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Factually negligent at best
on February 4, 2013
The author mentions in his "Diagnosis" that he desires to avoid being "intellectually dishonest". Unfortunately, that is exactly what he has accomplished in this book. I would excuse the original edition for it's short-sightedness, given the incomplete story of Aristide and Preval, but with the facts now known, Farmer has made the conscious decision to skew facts in order to show support for his original hypothesis, and ironically, to further "use" Haiti for his own benefit.
One of the surprises when I first visited Haiti, after reading books such as this one, and hearing the stories that are so common about the nation, is how bad Haiti ISN'T! In fact, it is one of the greatest frustrations of Haitians, that books like these continue to propagate the woes of Haiti in lieu of the complete story that includes incredible accomplishments, a thriving culture and beautiful country (among other things). Haiti is beautiful, and Haiti is strong. The place where Farmer gets it right is in his title, "The Uses of Haiti." Numerous NGOs, private and public organizations, and other individuals and groups, thrive on the public perception of Haiti as horribly weak and needy. There might be the side which chooses to blame in order to build guilt (such as in the case of Farmer), or the side that simply tugs on the heartstrings of the developing world by showing the worst of Haiti. Haiti's poor are an extremely valuable marketing tool used by "non-profit" organizations which pocket millions of "aid" money. So here, Farmer gets it right on the surface, at least.
I simply can't get into the vast amount of inconsistencies and outright deceptions in Farmer's book. And it horrifies me to think of his reasons for such deceit, but there are some very easily researched points that I will bring up. First, Farmer indicates that Aristide was happy to step down in order to have a democratically elected president take his place. In reality, Preval was a friend of Aristide, and the corruption in Aristide's administration is what secured Preval's win. In addition, Aristide only "supported" Preval (i.e., named his successor) after he first tried to (illegally) retain his seat and was opposed. Shortly afterward in his book, Farmer states that Aristide won "in a landslide" in his second election. This is interesting, and accurate if one looks at the percentage of votes for Aristide. But the other side is that only 5% of the eligible voters participated in the election, due to fear of the CURRENT administration (Preval/Aristide). He cites "overwhelming support" and that the Haitians were "eager to re-elect him". Does 5% sound like "eager" to you? Mr. Farmer, you are a blatant liar, twisting facts in order to place blame on those you wish were at fault, and ignoring the actual enemy of Haiti.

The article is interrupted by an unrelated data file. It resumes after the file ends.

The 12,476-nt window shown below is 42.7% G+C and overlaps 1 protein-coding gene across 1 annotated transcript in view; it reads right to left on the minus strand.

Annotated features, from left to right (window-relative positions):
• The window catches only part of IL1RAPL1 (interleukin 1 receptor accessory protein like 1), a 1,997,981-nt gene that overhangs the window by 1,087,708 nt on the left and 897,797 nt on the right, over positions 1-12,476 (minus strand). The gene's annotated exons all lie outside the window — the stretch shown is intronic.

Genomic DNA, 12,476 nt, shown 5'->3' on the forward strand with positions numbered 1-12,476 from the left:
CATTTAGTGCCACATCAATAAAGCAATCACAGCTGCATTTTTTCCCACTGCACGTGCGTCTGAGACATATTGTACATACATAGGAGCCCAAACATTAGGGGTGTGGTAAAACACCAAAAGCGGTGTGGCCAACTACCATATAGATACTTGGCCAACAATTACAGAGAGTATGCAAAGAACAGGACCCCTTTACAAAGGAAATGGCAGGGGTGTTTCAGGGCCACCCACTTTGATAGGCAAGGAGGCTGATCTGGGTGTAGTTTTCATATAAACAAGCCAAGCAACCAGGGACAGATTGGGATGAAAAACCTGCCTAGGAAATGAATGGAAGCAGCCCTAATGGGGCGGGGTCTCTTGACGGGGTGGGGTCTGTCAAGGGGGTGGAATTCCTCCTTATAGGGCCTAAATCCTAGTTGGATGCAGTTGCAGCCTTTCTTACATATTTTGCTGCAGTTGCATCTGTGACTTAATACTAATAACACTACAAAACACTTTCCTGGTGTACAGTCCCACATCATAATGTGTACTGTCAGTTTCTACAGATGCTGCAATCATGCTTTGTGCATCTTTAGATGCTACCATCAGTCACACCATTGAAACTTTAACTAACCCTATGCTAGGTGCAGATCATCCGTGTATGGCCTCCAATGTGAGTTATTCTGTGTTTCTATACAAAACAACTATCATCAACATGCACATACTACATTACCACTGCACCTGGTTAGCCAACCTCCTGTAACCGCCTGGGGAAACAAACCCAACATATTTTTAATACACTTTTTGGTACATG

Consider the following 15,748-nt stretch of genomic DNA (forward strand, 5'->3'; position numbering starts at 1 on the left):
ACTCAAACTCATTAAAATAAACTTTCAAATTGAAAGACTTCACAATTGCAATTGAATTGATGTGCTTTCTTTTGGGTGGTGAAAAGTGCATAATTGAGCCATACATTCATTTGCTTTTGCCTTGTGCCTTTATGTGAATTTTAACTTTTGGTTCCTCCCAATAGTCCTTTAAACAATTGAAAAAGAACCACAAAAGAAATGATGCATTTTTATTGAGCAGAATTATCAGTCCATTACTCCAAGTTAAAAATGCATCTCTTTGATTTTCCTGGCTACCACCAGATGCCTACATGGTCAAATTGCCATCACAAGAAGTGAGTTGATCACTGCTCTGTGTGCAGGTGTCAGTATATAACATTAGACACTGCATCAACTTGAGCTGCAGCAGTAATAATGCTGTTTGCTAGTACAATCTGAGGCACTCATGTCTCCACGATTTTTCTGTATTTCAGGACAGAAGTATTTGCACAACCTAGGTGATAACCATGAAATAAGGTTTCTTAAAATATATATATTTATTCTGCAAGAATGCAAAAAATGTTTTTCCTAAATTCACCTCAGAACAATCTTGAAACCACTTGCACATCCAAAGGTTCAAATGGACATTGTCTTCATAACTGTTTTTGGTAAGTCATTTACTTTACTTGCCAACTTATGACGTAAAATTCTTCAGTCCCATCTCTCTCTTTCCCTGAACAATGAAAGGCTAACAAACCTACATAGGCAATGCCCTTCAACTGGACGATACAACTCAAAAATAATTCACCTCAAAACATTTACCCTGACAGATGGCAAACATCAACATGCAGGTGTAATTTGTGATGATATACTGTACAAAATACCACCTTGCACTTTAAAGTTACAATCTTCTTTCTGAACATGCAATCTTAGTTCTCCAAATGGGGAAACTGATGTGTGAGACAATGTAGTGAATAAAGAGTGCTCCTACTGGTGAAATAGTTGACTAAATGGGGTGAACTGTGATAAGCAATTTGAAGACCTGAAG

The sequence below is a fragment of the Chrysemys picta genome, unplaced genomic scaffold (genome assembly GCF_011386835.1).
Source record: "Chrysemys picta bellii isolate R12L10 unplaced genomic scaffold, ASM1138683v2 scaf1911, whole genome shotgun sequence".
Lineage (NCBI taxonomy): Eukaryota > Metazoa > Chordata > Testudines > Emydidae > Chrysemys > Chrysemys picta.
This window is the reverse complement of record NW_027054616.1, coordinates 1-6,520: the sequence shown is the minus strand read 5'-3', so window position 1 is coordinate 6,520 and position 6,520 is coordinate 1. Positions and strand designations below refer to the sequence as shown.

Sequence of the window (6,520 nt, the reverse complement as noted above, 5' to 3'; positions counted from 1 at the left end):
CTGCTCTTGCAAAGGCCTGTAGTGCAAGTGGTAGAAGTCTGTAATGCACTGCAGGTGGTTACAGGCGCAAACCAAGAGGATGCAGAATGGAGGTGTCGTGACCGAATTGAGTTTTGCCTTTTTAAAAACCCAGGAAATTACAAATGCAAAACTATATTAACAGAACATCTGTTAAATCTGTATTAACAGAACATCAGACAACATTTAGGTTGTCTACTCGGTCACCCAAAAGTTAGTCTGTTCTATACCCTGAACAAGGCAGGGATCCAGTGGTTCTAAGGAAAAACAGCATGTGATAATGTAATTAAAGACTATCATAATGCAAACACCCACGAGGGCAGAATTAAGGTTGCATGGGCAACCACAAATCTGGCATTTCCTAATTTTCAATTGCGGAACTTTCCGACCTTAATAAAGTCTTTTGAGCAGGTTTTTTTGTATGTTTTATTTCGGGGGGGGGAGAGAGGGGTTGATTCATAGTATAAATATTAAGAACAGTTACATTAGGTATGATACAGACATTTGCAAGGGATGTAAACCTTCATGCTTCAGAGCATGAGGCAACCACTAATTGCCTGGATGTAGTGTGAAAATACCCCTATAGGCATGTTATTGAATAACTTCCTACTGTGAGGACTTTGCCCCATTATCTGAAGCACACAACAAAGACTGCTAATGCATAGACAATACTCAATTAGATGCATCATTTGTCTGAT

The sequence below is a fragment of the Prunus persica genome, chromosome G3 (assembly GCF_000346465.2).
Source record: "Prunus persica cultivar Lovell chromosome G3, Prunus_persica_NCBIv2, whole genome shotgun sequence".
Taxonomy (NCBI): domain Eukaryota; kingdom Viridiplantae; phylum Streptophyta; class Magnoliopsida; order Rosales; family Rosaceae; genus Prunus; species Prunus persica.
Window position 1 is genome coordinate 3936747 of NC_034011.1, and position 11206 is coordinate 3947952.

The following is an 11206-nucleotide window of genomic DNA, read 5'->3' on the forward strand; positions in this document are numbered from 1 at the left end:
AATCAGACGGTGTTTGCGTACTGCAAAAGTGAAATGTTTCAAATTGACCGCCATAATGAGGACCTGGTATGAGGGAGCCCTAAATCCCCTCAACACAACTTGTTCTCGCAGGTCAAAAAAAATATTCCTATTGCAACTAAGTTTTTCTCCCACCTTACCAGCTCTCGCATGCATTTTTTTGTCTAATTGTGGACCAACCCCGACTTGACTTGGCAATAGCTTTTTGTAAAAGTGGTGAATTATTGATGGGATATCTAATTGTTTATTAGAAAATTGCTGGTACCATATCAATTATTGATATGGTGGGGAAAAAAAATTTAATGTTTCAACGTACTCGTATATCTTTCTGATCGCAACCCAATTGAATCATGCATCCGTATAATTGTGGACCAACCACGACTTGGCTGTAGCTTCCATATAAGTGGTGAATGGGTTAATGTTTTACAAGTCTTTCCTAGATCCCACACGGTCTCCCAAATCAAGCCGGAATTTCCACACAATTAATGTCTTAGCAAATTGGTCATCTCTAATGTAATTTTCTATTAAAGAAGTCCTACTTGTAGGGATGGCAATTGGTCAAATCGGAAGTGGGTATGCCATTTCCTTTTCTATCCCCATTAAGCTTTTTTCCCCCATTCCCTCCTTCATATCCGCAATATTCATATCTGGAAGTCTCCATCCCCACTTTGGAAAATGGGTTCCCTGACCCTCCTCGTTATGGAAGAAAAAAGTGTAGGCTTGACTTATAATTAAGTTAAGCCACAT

Throughout the book, Farmer also points his finger at every American Republican he can find to blame, ignoring that it was first Clinton who blocked loans to Aristide, because Aristide's administration was shown to be so corrupt that the money was assumed to "go to waste". This was not initiated by the Bush II administration as Farmer would have us think.
The solution for Haiti comes from the same solution for the U.S. and everywhere. Right now, Haiti is the victim of the Curley Effect. It's the same thing that has pushed Detroit and other U.S. cities to dire need. Politicians use the plight of the poor to bring in "aid" money, from which they take a large portion and then "redistribute" a remainder to the poor to make it look as if they are generous. Sure, Aristide did some good. And so did the U.S. forces at the time of their occupation. But without a strong middle-class which can be used as a virtual ladder upon which the poor can climb out of their poverty, Haiti and Detroit will remain in their current condition. It is the conservative policies so hated by Farmer, which help to build such middle-class strength. But if Haiti is truly strong, then Farmer will have no market for his book, and he risks the embarrassment of having to admit he was wrong after-all. Instead, he will continue to deceive. Shame on you, Paul!